When county commissioners were forming the current fiscal year's budget this past summer, there was a lot of talk.
Talk about the need to start next year's budget earlier in the year, possibly as soon as spring.
Talk about dipping into the reserves again and tightly manage the budget throughout the year.
Talk about how those reserves have dwindled in recent years, down from $10 million at one point to only about a projected $3 million left at the end of this fiscal year.
Talk about how it would be the last time the reserves could be used to balance the budget.
Well, with the first quarter of the fiscal year about to end, it's time to see if the commissioners will — as the old adage goes — walk the walk.
At least one commissioner is proposing that a budget discussion be put on the January agenda.
That's a good first step.
But we believe these further steps should be taken.
• A standing budget discussion on the commissioners court agenda on a regular basis.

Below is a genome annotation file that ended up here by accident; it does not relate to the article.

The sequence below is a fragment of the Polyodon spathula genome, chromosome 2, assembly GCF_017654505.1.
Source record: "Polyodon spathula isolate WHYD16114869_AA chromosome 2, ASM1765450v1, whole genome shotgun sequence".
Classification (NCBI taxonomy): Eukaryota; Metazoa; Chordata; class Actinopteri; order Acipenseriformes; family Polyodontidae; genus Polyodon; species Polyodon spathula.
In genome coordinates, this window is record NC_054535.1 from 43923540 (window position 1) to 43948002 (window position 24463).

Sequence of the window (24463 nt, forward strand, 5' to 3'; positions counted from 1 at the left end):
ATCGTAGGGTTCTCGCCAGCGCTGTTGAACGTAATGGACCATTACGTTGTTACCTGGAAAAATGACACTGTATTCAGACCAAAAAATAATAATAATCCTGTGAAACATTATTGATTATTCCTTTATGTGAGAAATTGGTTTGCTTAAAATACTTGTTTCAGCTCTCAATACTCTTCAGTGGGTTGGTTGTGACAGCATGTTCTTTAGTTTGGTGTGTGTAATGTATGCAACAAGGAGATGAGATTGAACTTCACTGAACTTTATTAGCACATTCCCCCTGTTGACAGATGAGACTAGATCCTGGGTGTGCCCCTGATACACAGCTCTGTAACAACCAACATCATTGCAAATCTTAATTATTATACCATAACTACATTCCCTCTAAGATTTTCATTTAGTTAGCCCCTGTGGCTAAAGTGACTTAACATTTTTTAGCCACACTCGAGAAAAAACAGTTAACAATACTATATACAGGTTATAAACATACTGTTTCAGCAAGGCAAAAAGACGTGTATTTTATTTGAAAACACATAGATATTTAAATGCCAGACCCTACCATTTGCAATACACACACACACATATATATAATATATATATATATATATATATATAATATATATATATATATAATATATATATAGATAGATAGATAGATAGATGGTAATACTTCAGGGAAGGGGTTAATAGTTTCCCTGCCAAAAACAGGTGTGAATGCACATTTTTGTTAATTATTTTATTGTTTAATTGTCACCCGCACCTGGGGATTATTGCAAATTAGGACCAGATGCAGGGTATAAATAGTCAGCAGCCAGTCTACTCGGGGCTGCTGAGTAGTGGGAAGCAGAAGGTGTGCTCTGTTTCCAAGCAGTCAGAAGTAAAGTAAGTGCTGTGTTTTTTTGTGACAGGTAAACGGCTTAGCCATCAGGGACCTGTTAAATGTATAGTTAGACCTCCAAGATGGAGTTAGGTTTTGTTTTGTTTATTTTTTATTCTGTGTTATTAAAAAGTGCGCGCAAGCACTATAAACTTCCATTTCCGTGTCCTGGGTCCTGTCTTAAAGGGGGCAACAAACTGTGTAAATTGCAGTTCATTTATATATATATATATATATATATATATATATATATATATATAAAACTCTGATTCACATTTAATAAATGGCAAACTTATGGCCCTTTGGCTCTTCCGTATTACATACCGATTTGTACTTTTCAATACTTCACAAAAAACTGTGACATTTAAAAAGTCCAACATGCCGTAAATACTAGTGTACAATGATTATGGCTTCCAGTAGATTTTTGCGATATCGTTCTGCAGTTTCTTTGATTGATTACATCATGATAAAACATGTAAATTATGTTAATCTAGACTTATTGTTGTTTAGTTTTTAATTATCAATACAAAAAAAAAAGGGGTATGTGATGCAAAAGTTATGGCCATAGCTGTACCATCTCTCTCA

• A hard and long looks at how to show more than just a balanced budget, but one that comes in with funds to spare.
• Continued discussions with department heads on how to streamline their departments without seriously hampering services provided to the residents of Cherokee County.
• Starting the budget process earlier in the year to avoid a last-minute showdown between commissioners as occurred this year.
"This year, from Day One, we need to see where we can save," Commissioner Steven Norton said during the meeting when this year's budget was approved.
He and County Judge Chris Davis were on the side of wanting to pass the budget and cut expenses throughout the year.
In theory, a workable idea.
But the problem, commissioners Kelly Traylor and Katherine Pinotti said, was that it was based on the assumption commissioners and department heads would be diligent about streamlining.
"Good intentions fall by the wayside," Pinotti said, adding commissioners needed some "accountability from each department head, each month."
Taking it further, residents need some accountability from the elected officials and department heads on that same regular basis, giving residents information they can use to provide feedback throughout the year to commissioners.
Commissioners cannot conduct business this year as they have in the past — deferring hard choices to the next fiscal year. The money isn't there anymore.
They can't even afford to defer action from one month to the next.
The time to tackle next year's budget is now.